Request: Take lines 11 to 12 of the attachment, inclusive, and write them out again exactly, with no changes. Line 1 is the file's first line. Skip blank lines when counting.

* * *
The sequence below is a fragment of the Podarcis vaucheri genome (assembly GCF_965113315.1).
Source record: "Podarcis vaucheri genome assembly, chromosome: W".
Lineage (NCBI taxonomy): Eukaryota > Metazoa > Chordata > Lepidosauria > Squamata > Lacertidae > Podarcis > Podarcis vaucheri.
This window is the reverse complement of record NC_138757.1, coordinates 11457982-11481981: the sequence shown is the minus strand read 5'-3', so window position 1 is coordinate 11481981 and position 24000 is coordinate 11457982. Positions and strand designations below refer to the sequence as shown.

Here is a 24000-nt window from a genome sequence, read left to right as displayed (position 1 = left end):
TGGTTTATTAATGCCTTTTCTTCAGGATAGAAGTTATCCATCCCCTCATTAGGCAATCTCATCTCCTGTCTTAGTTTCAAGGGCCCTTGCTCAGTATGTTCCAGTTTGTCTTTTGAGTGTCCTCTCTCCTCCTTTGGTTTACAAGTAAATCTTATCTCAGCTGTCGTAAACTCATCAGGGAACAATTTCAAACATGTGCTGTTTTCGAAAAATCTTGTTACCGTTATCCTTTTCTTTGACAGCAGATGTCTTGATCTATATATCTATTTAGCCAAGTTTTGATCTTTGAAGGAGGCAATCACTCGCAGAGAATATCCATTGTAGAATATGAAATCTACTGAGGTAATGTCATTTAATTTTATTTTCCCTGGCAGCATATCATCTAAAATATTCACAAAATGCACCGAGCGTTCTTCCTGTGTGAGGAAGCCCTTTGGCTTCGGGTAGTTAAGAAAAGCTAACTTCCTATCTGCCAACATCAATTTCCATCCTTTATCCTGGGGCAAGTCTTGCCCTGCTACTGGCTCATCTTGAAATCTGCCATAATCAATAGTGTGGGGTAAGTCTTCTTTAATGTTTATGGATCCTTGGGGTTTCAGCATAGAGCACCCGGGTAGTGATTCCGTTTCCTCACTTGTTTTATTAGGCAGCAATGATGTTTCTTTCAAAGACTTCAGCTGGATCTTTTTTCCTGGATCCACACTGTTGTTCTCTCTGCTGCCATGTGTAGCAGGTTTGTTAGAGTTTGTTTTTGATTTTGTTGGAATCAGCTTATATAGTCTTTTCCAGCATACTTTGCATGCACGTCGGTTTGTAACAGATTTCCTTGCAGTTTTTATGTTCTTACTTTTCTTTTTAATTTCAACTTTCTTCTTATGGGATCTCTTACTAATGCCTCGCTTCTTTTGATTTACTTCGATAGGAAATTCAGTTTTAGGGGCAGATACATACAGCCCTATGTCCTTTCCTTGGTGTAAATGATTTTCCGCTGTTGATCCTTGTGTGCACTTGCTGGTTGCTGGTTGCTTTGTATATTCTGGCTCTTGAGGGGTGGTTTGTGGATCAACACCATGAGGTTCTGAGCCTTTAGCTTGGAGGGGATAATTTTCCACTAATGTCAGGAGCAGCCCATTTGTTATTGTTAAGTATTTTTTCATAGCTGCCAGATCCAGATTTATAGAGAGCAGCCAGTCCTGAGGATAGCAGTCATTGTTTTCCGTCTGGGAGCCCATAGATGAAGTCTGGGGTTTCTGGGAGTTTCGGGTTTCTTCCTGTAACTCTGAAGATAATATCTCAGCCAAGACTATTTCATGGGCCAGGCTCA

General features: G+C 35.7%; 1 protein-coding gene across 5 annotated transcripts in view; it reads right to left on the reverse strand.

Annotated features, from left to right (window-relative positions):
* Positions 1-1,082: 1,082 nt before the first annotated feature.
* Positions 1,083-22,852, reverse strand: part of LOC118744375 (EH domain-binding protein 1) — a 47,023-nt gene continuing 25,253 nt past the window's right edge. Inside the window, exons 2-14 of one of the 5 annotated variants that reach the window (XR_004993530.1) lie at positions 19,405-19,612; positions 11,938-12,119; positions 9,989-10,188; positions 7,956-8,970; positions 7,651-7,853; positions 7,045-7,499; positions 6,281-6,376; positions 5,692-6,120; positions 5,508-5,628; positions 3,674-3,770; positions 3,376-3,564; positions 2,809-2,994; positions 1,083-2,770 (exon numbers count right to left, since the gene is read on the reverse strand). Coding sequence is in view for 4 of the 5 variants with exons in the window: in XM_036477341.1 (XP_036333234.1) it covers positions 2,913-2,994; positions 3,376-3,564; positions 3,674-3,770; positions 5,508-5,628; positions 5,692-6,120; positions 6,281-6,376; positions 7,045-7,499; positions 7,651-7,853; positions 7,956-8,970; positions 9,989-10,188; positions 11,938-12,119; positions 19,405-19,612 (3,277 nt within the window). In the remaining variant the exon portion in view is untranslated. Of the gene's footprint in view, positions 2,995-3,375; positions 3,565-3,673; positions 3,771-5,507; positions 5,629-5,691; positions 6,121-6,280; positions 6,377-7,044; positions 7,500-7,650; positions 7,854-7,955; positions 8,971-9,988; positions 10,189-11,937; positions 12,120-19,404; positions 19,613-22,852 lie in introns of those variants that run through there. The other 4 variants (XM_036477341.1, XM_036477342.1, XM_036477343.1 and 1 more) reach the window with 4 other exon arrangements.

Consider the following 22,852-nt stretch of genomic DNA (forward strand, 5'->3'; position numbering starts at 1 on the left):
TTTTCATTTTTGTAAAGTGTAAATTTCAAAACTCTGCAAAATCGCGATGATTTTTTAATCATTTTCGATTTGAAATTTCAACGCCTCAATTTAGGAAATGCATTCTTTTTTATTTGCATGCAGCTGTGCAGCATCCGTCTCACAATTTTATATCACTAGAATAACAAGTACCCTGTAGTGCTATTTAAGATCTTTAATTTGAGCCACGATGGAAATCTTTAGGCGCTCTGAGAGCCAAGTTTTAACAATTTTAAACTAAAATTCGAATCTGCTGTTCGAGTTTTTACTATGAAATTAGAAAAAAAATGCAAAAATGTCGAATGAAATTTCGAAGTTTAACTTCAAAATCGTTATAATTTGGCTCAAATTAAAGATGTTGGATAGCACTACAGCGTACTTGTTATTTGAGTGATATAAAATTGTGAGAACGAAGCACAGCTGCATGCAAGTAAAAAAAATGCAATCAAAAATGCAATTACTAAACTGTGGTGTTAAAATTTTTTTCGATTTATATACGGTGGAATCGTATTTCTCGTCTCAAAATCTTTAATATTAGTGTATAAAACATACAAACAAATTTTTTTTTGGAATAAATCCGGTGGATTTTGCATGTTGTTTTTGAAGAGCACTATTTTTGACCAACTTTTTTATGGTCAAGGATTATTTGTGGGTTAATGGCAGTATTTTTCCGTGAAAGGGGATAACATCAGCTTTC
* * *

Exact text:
Consider the following 22,852-nt stretch of genomic DNA (forward strand, 5'->3'; position numbering starts at 1 on the left):
TTTTCATTTTTGTAAAGTGTAAATTTCAAAACTCTGCAAAATCGCGATGATTTTTTAATCATTTTCGATTTGAAATTTCAACGCCTCAATTTAGGAAATGCATTCTTTTTTATTTGCATGCAGCTGTGCAGCATCCGTCTCACAATTTTATATCACTAGAATAACAAGTACCCTGTAGTGCTATTTAAGATCTTTAATTTGAGCCACGATGGAAATCTTTAGGCGCTCTGAGAGCCAAGTTTTAACAATTTTAAACTAAAATTCGAATCTGCTGTTCGAGTTTTTACTATGAAATTAGAAAAAAAATGCAAAAATGTCGAATGAAATTTCGAAGTTTAACTTCAAAATCGTTATAATTTGGCTCAAATTAAAGATGTTGGATAGCACTACAGCGTACTTGTTATTTGAGTGATATAAAATTGTGAGAACGAAGCACAGCTGCATGCAAGTAAAAAAAATGCAATCAAAAATGCAATTACTAAACTGTGGTGTTAAAATTTTTTTCGATTTATATACGGTGGAATCGTATTTCTCGTCTCAAAATCTTTAATATTAGTGTATAAAACATACAAACAAATTTTTTTTTGGAATAAATCCGGTGGATTTTGCATGTTGTTTTTGAAGAGCACTATTTTTGACCAACTTTTTTATGGTCAAGGATTATTTGTGGGTTAATGGCAGTATTTTTCCGTGAAAGGGGATAACATCAGCTTTC